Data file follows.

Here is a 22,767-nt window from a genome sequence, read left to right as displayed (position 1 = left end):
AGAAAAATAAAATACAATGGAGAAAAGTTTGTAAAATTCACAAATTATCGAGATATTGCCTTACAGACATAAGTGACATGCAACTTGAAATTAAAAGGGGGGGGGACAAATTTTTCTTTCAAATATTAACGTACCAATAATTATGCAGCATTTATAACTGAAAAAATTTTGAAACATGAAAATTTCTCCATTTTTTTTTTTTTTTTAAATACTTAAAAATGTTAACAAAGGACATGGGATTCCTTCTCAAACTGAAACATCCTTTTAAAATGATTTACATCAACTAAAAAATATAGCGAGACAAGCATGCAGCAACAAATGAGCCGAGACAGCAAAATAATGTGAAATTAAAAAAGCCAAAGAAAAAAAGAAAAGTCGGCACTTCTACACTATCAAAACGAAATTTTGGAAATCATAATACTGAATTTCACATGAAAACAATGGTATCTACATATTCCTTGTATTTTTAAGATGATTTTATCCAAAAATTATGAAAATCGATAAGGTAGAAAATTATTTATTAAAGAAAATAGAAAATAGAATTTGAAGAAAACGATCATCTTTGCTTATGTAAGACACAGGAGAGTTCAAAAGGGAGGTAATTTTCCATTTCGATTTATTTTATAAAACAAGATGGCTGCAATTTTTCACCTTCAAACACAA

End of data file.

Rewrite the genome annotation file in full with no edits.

Here is a 22,767-nt window from a genome sequence, read left to right as displayed (position 1 = left end):
AGAAAAATAAAATACAATGGAGAAAAGTTTGTAAAATTCACAAATTATCGAGATATTGCCTTACAGACATAAGTGACATGCAACTTGAAATTAAAAGGGGGGGGGACAAATTTTTCTTTCAAATATTAACGTACCAATAATTATGCAGCATTTATAACTGAAAAAATTTTGAAACATGAAAATTTCTCCATTTTTTTTTTTTTTTTAAATACTTAAAAATGTTAACAAAGGACATGGGATTCCTTCTCAAACTGAAACATCCTTTTAAAATGATTTACATCAACTAAAAAATATAGCGAGACAAGCATGCAGCAACAAATGAGCCGAGACAGCAAAATAATGTGAAATTAAAAAAGCCAAAGAAAAAAAGAAAAGTCGGCACTTCTACACTATCAAAACGAAATTTTGGAAATCATAATACTGAATTTCACATGAAAACAATGGTATCTACATATTCCTTGTATTTTTAAGATGATTTTATCCAAAAATTATGAAAATCGATAAGGTAGAAAATTATTTATTAAAGAAAATAGAAAATAGAATTTGAAGAAAACGATCATCTTTGCTTATGTAAGACACAGGAGAGTTCAAAAGGGAGGTAATTTTCCATTTCGATTTATTTTATAAAACAAGATGGCTGCAATTTTTCACCTTCAAACACAA